Accountability

     An essential characteristic of genuine science is accountability. As with elimination of bias, accountability is essential because it minimizes the adverse effect of human frailties on interpretation of data. A lack of accountability results in an absence of consequences for incorrect conclusions. Consequences for invalid conclusions assure objectivity in one's methods of study. Therefore, any scientific discipline that lacks accountability cannot be trusted to produce accurate results.

     A physician, for example, has daily accountability. If a child with bacterial meningitis presents with fever and headache, the physician evaluates the patient and draws conclusions based on scientific training and experience. If his conclusions are incorrect and he sends the child home with the diagnosis of a viral illness, dire consequences can occur, including death or permanent disability of his patient, as well as personal medical liability for his incorrect diagnosis. One of the reasons that medicine is respected as a science is because those who practice it must face consequences for incorrect decisions. Because of this, physicians are required to be objective. Their ultimate desire is to arrive at the truth as opposed to a particular predetermined conclusion.

     Consider in contrast to this a paleontologist who, following years of searching, claims to have discovered a new transitional species of marine fossil that is purported to be 500 million years old. Interpretation of such a find is done solely by those eager to validate evolution. Falsification of such a claim would have no bearing on the real world in terms of a benefit or harm to man or the environment. Thus, the paleontologist is free to make proclamations without proof. No risks are taken because no consequences for incorrect conclusions are in place. If it were suddenly proven that all Cambrian fossils were actually 5,000 years old, such information would be of academic interest only. Disproof of any tenet of evolution only results in erosion of the theory of evolution. Beyond that, no adverse consequences to humanity result from incorrect conclusions.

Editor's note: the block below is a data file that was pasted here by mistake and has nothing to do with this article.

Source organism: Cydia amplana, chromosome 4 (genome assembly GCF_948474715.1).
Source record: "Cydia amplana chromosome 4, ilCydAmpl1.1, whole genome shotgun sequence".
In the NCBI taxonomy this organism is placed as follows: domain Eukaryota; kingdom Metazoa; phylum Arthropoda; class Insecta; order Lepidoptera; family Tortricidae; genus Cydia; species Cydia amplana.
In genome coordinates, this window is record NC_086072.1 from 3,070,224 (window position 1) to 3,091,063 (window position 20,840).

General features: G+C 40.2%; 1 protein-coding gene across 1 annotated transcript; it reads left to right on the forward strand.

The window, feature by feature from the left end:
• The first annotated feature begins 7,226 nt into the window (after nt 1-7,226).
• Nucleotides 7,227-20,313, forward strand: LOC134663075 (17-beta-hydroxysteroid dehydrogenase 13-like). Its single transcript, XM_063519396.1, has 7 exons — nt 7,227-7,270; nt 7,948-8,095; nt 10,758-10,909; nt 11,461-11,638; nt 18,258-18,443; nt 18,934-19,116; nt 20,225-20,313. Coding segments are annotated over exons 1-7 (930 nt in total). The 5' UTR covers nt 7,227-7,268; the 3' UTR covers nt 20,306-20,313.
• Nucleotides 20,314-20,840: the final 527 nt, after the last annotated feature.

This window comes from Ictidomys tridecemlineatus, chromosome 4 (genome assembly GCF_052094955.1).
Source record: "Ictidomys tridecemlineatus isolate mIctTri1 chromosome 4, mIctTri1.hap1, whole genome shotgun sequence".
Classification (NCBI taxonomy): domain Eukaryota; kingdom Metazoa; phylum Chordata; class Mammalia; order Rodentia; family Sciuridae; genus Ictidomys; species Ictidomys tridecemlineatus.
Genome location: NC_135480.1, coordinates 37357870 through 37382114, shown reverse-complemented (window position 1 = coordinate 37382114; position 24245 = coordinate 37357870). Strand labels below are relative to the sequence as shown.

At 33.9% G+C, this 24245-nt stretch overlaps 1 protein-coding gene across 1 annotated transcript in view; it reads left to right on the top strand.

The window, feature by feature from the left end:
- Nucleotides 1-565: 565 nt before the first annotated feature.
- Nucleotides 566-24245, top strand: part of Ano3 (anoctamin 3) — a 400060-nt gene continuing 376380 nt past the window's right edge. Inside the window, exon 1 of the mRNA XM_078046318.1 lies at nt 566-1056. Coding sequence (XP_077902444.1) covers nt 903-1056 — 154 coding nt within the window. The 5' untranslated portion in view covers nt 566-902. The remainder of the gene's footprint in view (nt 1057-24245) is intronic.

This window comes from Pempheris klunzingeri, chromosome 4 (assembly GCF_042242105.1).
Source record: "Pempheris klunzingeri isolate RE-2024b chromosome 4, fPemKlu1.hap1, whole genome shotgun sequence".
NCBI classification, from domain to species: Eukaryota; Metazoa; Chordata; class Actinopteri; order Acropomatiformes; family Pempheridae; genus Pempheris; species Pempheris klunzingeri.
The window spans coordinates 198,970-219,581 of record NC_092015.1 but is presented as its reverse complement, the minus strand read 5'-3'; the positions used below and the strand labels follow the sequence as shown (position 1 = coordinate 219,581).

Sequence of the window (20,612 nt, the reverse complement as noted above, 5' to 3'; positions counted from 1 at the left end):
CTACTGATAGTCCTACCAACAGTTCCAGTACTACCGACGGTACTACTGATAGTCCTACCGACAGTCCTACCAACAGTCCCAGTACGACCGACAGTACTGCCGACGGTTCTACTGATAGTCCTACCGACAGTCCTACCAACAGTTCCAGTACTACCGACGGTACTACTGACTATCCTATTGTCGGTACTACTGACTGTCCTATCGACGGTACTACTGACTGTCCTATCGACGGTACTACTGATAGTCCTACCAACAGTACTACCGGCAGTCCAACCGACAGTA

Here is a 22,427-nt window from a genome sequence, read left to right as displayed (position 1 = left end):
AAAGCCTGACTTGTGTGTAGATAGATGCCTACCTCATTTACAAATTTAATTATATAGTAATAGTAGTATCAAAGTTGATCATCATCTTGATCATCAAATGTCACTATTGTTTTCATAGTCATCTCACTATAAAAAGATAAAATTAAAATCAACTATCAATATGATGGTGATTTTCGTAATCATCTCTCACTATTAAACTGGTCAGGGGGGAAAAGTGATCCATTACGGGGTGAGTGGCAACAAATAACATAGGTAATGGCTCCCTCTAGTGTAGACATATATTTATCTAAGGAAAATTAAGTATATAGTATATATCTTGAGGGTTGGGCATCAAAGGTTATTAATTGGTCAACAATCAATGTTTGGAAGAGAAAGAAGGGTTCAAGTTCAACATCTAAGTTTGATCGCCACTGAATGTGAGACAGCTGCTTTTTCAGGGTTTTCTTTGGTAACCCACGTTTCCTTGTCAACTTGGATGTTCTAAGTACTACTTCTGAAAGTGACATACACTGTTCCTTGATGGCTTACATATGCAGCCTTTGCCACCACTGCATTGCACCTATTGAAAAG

In this comparison, the physician practices with accountability, whereas the paleontologist does not. The physician makes every effort to arrive at the truth. The paleontologist hopes that his find is a missing link.

     If the physician is wrong, consequences for erroneous conclusions are in place. If the paleontologist is wrong, no consequences follow. He therefore has no incentive to maintain strict intellectual honesty because none of his peers require it.

Scientific disciplines that have a great deal of accountability are generally more respected than those that don’t. Fields of mathematics, genetics, chemistry, microbiology and other endeavors that have direct impact on the world must justify all tenets by proof. The truth or error of any claim is borne out by reality in the actual world. Fields with less accountability such as cosmology and paleontology are less respected. This is because the truth or falsity of a claim has less relevance in the world. Furthermore, conclusions are extremely difficult to falsify. As a result, theories are advanced without proofs. The lack of accountability in evolutionary research is an inherent characteristic of that field of study, because it attempts to explain historical events that are difficult to falsify and have no real relevance to daily life.

 


     Since teaching of evolution has been conducted unchecked for 160 years, the lack of scientific accountability has resulted in embarrassing overstatements.  In 1894 Eugene Dubois went to Indonesia to search for the "missing link" in human evolution. He was excited to find a ape-like skullcap (second from left), and a tooth.  The following year, he found a femur 42 feet away from the skull cap.  He assumed that the femur and the skullcap pertained to the same being.  Given the fact that the femur is identical to a modern human femur, and that the skullcap appeared like an ape, this has been publicized in biology textbooks for over a century as Homo Erectus, an ape-like sub-human ancestor that walked upright.

     Because no scientific accountability is in place, evolutionists freely unleash their imaginations in the attempt to validate a worldview.  Notice the liberal artistic license.  A skull is constructed based on a skullcap and a tooth.  From this, full-body reconstructions have been proliferated for decades.  An average adult with minimal understanding of science can easily recognize that this is not valid science.